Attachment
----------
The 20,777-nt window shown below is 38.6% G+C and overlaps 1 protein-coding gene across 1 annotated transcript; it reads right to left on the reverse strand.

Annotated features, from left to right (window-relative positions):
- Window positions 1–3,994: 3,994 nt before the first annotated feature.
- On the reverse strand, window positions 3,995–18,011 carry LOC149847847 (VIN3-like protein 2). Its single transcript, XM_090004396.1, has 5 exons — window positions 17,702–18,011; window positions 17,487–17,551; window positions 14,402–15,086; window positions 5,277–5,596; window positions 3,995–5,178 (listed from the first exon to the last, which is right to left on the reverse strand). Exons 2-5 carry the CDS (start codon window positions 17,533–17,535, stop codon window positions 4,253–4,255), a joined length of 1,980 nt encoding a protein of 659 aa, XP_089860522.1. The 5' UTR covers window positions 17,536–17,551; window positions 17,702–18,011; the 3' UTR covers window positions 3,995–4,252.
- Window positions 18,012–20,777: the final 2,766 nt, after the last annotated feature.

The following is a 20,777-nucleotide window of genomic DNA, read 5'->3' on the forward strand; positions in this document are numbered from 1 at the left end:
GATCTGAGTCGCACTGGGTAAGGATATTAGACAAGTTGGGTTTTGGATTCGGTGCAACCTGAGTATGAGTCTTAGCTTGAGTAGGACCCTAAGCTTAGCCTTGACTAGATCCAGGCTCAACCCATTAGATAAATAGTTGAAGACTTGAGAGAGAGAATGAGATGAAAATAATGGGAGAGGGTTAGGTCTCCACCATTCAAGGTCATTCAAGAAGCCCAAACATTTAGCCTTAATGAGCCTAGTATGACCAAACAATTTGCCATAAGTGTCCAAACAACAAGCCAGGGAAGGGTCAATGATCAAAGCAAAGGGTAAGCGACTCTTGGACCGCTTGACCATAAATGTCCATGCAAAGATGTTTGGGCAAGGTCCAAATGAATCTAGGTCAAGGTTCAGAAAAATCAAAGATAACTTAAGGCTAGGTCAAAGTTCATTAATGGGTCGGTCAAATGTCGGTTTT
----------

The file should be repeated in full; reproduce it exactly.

The 20,777-nt window shown below is 38.6% G+C and overlaps 1 protein-coding gene across 1 annotated transcript; it reads right to left on the reverse strand.

Annotated features, from left to right (window-relative positions):
- Window positions 1–3,994: 3,994 nt before the first annotated feature.
- On the reverse strand, window positions 3,995–18,011 carry LOC149847847 (VIN3-like protein 2). Its single transcript, XM_090004396.1, has 5 exons — window positions 17,702–18,011; window positions 17,487–17,551; window positions 14,402–15,086; window positions 5,277–5,596; window positions 3,995–5,178 (listed from the first exon to the last, which is right to left on the reverse strand). Exons 2-5 carry the CDS (start codon window positions 17,533–17,535, stop codon window positions 4,253–4,255), a joined length of 1,980 nt encoding a protein of 659 aa, XP_089860522.1. The 5' UTR covers window positions 17,536–17,551; window positions 17,702–18,011; the 3' UTR covers window positions 3,995–4,252.
- Window positions 18,012–20,777: the final 2,766 nt, after the last annotated feature.

The following is a 20,777-nucleotide window of genomic DNA, read 5'->3' on the forward strand; positions in this document are numbered from 1 at the left end:
GATCTGAGTCGCACTGGGTAAGGATATTAGACAAGTTGGGTTTTGGATTCGGTGCAACCTGAGTATGAGTCTTAGCTTGAGTAGGACCCTAAGCTTAGCCTTGACTAGATCCAGGCTCAACCCATTAGATAAATAGTTGAAGACTTGAGAGAGAGAATGAGATGAAAATAATGGGAGAGGGTTAGGTCTCCACCATTCAAGGTCATTCAAGAAGCCCAAACATTTAGCCTTAATGAGCCTAGTATGACCAAACAATTTGCCATAAGTGTCCAAACAACAAGCCAGGGAAGGGTCAATGATCAAAGCAAAGGGTAAGCGACTCTTGGACCGCTTGACCATAAATGTCCATGCAAAGATGTTTGGGCAAGGTCCAAATGAATCTAGGTCAAGGTTCAGAAAAATCAAAGATAACTTAAGGCTAGGTCAAAGTTCATTAATGGGTCGGTCAAATGTCGGTTTT